Yes, isn’t that insane? It’s so surreal. The North American Division approached me and interviewed me and felt I was a good fit for the project. It’s humbling, exciting, and a bit terrifying. I was super real on screen and put myself out there. I really hope it helps move the church toward an authentic conversation about the changes needed in Adventism. 

What is the Hope Team? Is that to do with the garden?

Hmmm…how much should I say? The Hope Team is a vision of something that would transcend Adventism and how we do church. I can’t say too much just yet but we will see what God does with this group of spirit-filled individuals. And yes, the group is connected with the garden — hence “Hope Garden,” as I’m sure you gathered. 

You seem to have so many projects on the go! What else are you working on that I have neglected to ask you about?

Top Three: 

1. I just finished my Doctorate in Urban Ministry and I’m getting ready to publish my project manual. For my project I conducted an intervention between police and young black male high school students. The Faith Integrity Training manual will soon be published and offered to school districts and churches.

2. I am working on an online course for people interested in community organizing and activism.

3. Most exciting is another book I’m writing with my wife based on restorative justice. We hope to release it by the end of the year.

What inspires you? 

I find my inspiration in other passionate people, past and present. I love reading, so there are some really powerful books I turn to often. Some of those include: Letters to the Church by Francis Chan, The Little Book of Restorative Justice by Howard Zehr, and Draw the Circle by Mark Batterson. But mostly what moves me is a burden for the betterment of my people.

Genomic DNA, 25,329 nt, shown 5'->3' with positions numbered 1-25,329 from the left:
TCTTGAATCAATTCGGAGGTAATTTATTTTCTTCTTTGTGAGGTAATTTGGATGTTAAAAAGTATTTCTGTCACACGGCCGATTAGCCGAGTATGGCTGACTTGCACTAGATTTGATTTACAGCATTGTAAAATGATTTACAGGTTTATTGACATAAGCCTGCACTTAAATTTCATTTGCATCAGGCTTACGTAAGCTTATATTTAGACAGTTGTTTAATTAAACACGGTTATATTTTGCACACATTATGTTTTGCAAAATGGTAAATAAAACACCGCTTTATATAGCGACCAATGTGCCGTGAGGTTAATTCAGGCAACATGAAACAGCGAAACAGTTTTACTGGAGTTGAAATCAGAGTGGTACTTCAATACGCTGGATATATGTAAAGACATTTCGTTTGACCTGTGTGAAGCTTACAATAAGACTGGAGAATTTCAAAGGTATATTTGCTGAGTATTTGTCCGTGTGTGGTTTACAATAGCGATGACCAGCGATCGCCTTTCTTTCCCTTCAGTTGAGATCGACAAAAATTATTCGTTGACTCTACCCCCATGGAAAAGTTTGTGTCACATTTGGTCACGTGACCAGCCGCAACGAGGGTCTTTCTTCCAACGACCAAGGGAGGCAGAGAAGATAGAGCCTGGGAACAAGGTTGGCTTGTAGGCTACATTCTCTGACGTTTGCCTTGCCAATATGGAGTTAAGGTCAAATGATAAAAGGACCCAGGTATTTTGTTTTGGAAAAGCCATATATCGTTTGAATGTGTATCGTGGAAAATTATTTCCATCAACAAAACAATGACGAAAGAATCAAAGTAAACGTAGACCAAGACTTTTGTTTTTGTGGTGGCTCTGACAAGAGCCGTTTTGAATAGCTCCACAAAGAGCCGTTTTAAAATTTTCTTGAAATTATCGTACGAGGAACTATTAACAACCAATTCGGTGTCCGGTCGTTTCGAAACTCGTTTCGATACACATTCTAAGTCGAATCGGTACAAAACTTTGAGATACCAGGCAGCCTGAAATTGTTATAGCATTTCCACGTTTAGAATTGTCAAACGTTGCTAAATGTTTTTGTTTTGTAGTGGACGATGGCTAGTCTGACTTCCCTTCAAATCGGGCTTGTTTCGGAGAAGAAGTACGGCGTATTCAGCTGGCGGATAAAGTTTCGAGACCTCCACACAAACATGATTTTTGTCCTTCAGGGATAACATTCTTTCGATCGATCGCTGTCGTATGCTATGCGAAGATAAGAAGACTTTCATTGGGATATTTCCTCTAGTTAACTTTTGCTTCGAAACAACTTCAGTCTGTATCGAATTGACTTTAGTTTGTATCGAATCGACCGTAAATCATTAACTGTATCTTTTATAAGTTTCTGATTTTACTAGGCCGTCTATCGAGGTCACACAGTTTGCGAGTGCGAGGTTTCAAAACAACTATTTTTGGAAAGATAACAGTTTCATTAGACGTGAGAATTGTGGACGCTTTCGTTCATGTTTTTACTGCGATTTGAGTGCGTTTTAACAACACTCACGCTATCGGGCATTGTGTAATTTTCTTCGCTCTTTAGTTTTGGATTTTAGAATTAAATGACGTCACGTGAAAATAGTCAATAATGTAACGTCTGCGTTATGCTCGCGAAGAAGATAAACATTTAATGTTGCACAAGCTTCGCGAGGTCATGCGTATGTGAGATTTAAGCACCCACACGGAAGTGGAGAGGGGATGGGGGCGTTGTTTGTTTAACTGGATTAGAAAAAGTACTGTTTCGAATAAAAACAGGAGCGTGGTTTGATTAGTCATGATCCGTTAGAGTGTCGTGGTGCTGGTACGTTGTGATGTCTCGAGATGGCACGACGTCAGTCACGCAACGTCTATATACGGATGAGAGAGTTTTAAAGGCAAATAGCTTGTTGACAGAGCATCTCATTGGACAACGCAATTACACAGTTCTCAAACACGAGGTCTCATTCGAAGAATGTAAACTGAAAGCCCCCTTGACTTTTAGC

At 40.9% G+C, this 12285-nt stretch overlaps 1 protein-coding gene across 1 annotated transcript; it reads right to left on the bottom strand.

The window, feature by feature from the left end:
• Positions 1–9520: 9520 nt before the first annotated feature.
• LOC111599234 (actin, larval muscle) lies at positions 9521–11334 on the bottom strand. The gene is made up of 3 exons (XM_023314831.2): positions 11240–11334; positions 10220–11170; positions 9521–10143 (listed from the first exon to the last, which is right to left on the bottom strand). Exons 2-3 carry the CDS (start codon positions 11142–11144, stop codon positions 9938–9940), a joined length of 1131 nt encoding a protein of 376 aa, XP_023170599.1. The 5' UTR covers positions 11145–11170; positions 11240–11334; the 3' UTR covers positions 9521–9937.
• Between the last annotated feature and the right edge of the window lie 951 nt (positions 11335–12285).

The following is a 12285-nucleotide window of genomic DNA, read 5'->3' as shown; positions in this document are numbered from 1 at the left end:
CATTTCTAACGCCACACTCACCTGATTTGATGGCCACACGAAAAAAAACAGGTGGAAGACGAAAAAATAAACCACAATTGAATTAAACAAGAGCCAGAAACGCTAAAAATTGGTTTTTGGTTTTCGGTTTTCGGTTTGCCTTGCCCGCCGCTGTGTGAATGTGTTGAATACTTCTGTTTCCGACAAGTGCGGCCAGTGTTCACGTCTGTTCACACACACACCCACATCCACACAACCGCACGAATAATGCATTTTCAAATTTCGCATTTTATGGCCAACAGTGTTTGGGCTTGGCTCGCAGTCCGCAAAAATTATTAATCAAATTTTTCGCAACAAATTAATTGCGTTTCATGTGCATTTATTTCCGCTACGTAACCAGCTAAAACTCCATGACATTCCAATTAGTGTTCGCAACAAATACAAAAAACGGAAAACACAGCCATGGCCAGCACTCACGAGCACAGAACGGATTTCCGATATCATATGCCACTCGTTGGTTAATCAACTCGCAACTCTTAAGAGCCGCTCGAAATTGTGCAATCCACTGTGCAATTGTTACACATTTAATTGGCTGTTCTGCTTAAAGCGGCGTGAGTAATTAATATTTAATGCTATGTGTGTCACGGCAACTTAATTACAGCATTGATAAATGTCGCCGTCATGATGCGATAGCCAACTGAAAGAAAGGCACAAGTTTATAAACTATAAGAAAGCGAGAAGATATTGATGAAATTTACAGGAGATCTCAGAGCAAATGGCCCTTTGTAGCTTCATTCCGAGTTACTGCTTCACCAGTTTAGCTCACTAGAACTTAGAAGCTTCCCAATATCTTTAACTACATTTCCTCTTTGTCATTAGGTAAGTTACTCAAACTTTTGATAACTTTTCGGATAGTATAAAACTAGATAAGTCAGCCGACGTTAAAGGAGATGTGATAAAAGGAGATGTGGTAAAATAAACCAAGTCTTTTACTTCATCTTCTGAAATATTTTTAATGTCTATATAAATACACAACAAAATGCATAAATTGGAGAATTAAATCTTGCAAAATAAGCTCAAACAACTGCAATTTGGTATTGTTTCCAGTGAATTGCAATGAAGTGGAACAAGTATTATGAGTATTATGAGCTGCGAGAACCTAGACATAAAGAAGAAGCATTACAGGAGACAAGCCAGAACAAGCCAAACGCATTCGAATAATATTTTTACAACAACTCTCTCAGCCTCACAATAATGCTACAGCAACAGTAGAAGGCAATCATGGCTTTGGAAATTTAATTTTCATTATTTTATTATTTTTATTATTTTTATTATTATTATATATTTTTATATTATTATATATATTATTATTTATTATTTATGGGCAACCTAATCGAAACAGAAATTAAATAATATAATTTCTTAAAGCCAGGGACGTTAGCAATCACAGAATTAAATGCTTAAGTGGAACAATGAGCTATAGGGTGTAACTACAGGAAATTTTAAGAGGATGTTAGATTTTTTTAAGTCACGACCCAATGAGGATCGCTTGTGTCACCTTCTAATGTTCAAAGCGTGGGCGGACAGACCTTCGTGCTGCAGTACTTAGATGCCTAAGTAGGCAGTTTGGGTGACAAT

What do you love about being a Seventh-day Adventist? 

I love Adventist culture. I love all the inside jokes, jargon, and the bond you feel when meeting others who grew up with similar traditions but live across the world. I love the teachings, the core pure essence of each doctrine that leads us to Christ.

What frustrates you about being an Adventist?

I am frustrated by how misused our doctrines have been. I am frustrated by how unknown our church is in mainstream media. I wish we could use what God has given us to spread the Three Angels’ Messages more effectively. But more than anything it frustrates me that we are so tied to non-biblical traditions and behaviors that are literally killing the spread of our beautiful last day message. 

What goals do you have for the next five or 10 years? Where do you see yourself next?

In the next five to 10 years I will either be in a Seventh-day Adventist Conference successfully moving the future of Adventism to be more biblical and effective, or I will be doing something creative and effective. Honestly, I’m so focused on God’s vision that I don’t know what’s next…I hope the Second Coming. (Bam! Best Adventist end to an interview ever!)

 

Alita Byrd is interviews editor for Spectrum.

Photo courtesy of Joshua Nelson.